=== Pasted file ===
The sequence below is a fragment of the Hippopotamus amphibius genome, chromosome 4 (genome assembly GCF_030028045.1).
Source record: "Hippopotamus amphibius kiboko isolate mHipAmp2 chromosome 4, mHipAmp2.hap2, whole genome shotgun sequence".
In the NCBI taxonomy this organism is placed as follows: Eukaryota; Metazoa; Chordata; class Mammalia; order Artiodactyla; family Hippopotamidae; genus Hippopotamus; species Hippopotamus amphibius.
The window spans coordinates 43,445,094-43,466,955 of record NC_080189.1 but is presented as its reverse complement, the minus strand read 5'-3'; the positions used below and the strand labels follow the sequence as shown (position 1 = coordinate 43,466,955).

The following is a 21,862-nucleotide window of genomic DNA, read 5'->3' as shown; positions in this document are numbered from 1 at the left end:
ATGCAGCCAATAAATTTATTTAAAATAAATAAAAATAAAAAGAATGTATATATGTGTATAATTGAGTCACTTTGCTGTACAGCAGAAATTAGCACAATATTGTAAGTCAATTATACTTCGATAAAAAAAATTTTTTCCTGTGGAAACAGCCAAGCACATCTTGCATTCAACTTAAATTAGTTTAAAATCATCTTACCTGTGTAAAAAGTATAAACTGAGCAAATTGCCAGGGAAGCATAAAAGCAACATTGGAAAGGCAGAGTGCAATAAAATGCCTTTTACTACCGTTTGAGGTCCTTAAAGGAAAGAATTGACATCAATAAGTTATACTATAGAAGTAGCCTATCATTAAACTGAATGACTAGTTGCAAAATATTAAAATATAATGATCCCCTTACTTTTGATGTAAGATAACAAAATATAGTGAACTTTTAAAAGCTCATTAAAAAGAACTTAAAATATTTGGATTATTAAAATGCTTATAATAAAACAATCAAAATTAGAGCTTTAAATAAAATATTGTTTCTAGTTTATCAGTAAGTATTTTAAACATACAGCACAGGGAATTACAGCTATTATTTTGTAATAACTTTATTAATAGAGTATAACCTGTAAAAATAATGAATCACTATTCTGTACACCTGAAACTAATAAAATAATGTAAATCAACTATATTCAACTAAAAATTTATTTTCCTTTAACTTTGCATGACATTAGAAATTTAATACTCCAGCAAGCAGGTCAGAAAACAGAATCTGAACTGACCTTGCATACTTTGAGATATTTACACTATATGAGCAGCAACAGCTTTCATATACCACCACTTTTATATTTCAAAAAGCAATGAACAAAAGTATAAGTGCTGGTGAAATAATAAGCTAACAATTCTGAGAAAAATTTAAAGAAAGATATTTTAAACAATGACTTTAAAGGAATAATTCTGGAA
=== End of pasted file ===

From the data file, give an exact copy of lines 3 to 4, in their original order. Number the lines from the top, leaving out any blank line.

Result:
In the NCBI taxonomy this organism is placed as follows: Eukaryota; Metazoa; Chordata; class Mammalia; order Artiodactyla; family Hippopotamidae; genus Hippopotamus; species Hippopotamus amphibius.
The window spans coordinates 43,445,094-43,466,955 of record NC_080189.1 but is presented as its reverse complement, the minus strand read 5'-3'; the positions used below and the strand labels follow the sequence as shown (position 1 = coordinate 43,466,955).